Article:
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20th May 2019

EU 'shocked' at Libya death verdict for Bulgarian nurses

  • The West has been calling on the Libyan leader Muammar Gaddafi to free the medics (Photo: EUobserver)

The EU has condemned as "unacceptable" a Libyan court decision to sentence five Bulgarian nurses and a Palestinian doctor to death for allegedly infecting hundreds of children with HIV.

The European Commission and Finland's EU presidency expressed their shock and disappointment on Tuesday (19 December) following the announcement of the final punishment for the medics who have been in detention in the north African country for seven years.

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The six were accused of infecting 426 Libyan children with HIV at a hospital in Benghazi in the 1990s, over 50 of whom having died in the meantime.

The medics deny the charges with a number of expert studies suggesting the infection was present in the hospital before their arrival and its real cause was poor hygiene.

Bulgaria's foreign ministry said the verdict "is clearly setting back the efforts to solve this painful case," stressing "any linkage of this tragedy to the work of the Bulgarian nurses and the Palestinian doctor is absolutely unfounded and misleads the Libyan people and the concerned families."

Libya has asked for €10 million in compensation for each of the affected families in return for lifting the death penalty for the prisoners but Sofia has rejected the idea, claiming it would be tantamount to admitting the prisoners' guilt.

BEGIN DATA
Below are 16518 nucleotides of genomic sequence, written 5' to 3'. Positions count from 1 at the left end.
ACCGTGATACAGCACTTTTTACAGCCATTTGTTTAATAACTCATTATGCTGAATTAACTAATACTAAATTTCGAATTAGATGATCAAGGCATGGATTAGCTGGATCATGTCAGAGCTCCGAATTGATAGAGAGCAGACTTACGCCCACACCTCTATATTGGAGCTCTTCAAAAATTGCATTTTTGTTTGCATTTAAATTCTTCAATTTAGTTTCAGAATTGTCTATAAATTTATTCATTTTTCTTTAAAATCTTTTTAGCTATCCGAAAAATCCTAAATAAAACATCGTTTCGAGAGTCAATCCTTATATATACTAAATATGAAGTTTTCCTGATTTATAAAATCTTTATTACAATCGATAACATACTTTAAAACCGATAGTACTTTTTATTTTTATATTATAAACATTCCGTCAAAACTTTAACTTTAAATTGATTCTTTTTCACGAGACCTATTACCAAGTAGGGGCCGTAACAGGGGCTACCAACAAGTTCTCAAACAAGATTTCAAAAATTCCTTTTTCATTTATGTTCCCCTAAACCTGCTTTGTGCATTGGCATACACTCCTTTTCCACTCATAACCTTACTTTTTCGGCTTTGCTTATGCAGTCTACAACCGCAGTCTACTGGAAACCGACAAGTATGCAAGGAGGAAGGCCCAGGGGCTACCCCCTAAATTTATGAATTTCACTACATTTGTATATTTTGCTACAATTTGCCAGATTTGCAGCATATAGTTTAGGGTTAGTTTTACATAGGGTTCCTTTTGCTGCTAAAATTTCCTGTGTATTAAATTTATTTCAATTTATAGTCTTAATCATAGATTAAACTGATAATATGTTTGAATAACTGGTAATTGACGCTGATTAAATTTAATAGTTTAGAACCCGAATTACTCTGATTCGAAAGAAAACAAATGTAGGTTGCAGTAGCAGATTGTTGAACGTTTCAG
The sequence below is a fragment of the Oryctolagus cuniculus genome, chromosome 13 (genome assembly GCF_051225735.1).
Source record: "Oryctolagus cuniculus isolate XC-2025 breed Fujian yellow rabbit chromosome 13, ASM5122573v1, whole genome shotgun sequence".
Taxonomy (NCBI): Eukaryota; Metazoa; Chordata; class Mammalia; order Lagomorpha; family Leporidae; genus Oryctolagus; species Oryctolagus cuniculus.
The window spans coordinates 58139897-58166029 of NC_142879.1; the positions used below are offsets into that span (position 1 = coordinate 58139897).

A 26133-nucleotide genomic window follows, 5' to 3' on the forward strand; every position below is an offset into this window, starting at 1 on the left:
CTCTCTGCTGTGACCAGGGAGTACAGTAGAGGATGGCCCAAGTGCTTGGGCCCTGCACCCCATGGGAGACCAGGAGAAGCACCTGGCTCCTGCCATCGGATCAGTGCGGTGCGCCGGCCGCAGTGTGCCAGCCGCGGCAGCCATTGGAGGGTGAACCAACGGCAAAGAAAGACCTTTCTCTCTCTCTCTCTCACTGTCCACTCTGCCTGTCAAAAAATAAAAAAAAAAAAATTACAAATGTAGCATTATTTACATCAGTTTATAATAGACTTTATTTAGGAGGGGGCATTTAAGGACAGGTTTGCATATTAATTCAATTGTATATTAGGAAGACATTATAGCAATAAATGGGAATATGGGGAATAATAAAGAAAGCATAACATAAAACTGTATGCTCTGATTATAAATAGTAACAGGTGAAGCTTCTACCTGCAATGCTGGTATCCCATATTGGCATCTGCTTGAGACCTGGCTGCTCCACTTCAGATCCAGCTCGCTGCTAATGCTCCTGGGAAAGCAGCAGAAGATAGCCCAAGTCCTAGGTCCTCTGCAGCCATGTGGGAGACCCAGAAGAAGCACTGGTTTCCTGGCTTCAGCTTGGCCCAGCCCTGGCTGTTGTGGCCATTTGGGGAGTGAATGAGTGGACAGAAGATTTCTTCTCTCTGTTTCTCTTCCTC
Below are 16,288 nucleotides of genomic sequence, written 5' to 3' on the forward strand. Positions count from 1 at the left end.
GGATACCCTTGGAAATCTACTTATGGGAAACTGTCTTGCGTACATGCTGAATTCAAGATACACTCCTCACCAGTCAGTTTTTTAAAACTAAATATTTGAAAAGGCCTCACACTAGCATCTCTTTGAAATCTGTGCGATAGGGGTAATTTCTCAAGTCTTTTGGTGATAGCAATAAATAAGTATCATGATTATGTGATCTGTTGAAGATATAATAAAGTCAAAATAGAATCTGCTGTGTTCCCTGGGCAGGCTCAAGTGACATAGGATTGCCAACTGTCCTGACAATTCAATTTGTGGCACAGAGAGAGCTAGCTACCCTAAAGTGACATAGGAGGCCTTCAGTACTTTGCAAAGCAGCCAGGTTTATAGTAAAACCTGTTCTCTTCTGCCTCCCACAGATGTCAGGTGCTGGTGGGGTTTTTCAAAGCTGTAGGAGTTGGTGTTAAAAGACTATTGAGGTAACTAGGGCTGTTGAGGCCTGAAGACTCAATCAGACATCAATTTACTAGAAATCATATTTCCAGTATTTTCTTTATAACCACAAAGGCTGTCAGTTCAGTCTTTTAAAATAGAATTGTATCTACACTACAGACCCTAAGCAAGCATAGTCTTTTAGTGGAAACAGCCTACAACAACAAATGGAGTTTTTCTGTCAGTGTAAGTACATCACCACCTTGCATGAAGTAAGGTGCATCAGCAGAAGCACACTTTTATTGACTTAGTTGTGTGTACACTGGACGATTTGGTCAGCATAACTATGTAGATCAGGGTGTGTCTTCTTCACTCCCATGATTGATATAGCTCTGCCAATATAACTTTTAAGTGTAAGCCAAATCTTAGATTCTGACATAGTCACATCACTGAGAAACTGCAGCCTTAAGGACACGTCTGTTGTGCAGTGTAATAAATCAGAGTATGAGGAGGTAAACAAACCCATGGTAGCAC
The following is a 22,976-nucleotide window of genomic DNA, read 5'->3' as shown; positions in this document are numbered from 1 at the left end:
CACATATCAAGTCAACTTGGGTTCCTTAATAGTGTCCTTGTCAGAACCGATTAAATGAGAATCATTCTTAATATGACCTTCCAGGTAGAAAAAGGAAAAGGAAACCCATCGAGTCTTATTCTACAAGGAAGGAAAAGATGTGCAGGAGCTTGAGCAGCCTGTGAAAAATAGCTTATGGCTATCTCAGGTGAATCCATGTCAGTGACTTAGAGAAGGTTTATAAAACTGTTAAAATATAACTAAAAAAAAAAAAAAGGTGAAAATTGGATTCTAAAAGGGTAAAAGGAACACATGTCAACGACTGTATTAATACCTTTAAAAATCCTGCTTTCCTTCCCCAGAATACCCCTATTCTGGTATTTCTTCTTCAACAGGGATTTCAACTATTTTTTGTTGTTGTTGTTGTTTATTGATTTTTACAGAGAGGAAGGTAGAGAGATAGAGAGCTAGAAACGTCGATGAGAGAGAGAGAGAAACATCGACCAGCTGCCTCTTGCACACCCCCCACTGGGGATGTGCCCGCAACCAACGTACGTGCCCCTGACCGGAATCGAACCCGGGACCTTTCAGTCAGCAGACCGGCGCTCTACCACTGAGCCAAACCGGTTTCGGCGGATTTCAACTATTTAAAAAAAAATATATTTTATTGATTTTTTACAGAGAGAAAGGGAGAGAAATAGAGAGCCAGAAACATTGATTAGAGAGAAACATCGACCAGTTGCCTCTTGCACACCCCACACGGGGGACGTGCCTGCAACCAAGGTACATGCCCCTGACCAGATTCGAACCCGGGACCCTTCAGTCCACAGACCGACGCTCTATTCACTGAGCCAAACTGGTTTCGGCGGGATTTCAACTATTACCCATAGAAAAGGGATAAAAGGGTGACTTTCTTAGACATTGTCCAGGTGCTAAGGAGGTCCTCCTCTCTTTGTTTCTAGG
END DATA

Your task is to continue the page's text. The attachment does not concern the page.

The EU last year set aside €2 million in its common budget to help AIDS victims in Libya, with the commission releasing the latest €500,000 slice of it just last Friday.

Commission vice-president Franco Frattini - involved in communication with Tripoli over the issue - stated "My first reaction is great disappointment. I am shocked by this kind of decision. I strongly hope that somehow the Libyan authorities will rethink this decision."

German foreign minister Frank-Walter Steinmeier said his country's incoming EU presidency would push Libya to drop the sentences.

"We will continue to exert pressure under the German presidency that Libya doesn't only take part in a solution but ultimately brings about a solution," he said in Brussels.

Tuesday's verdict comes after a seven-month retrial following the supreme court's move last year to return the case to a lower court. Back in 2004, the medics were pronounced guilty and sentenced to death by firing squad.

The trial is being closely watched by the Libyan population, with media reporting that relatives of the infected children who attended Tuesday's hearing reacted by shouting "God is greatest", as well as urging their leader Muammar Gaddafi "Go ahead, our falcon, in defiance of the West."

Human rights group Amnesty International has urged the EU to reconsider its future ties with Libya - in light of the medics' case.

"A justice system that imposes the death penalty after questionable trials also reinforces concerns about the EU's eagerness to cooperate with Libya in the fight against irregular migration", said Amnesty's Brussels office director Dick Oosting.

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